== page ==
The burden of Alzheimer's disease (AD) and AD-related dementias (ADRD) is increasing nationally and globally, with disproportionate impacts on lower-income, lower education and systematically marginalised older adults. Presence of inequalities in neighbourhood factors (eg, social context, physical and built environments) may affect risk of cognitive decline and be key for intervening on AD/ADRD disparities at the population level. However, existing studies are limited by a dearth of longitudinal, detailed neighbourhood measures linked to rich, prospective cohort data. Our main objective is to identify patterns of neighbourhood change related to prevalence of-and disparities in-cognitive decline and dementia.
METHODS AND ANALYSES
We describe the process of collecting, processing and linking extensive neighbourhood data to the Multi-Ethnic Study of Atherosclerosis (MESA), creating a 25+ years dataset. Within the MESA parent study, the MESA Neighborhoods and Aging cohort study will characterise dynamic, longitudinal neighbourhood social and built environment variables relevant to cognition for residential addresses of MESA participants. This includes administering new surveys, expanding residential address histories, calculating new measures derived from spatial data and implementing novel deep learning algorithms on street-level imagery. Applying novel statistical techniques, we will examine associations of neighbourhood environmental characteristics with cognition and clinically relevant AD/ADRD outcomes. We will investigate determinants of disparities in outcomes by socioeconomic position and race/ethnicity and assess the contribution of neighbourhood environments to these disparities. This project will provide new evidence about pathways between neighbourhood environments and cognitive outcomes, with implications for policies to support healthy ageing.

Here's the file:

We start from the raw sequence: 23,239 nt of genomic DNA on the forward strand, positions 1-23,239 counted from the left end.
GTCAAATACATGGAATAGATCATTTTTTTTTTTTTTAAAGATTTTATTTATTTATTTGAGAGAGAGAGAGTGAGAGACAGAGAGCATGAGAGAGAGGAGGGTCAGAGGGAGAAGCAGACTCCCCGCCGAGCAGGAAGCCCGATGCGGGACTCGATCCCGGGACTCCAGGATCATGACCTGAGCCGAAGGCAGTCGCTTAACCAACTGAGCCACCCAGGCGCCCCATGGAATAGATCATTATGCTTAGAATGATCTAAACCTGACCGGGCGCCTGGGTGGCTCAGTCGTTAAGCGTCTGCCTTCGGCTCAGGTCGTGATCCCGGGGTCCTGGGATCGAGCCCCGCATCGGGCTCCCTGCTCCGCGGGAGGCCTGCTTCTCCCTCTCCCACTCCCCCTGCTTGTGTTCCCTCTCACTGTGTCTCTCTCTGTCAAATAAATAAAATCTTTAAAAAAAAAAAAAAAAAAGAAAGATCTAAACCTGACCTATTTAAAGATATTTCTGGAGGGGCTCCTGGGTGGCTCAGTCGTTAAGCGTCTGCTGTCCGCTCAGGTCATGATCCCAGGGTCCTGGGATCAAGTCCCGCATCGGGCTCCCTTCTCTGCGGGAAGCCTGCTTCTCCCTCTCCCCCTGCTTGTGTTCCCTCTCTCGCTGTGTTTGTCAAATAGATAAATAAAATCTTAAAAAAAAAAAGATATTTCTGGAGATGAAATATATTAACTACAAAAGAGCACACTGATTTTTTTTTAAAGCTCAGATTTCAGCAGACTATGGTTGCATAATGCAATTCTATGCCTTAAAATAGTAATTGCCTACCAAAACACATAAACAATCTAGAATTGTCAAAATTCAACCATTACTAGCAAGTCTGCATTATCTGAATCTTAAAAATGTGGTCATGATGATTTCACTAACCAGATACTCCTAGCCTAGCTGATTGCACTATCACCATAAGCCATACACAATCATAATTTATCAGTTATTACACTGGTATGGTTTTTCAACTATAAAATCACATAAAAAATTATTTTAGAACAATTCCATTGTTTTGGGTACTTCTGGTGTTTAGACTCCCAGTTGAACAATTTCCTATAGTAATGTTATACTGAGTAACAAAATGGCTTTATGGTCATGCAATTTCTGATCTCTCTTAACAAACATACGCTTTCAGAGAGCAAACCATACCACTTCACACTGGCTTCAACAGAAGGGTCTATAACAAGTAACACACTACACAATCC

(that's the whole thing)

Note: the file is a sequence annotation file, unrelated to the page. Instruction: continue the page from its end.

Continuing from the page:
ETHICS AND DISSEMINATION
This project was approved by the University of Washington and Drexel University Institutional Review Boards (protocols #00009029 and #00014523, and #180900605). Data will be distributed through the MESA Coordinating Center. Findings will be disseminated in peer-reviewed scientific journals, briefs, presentations and on the participant website.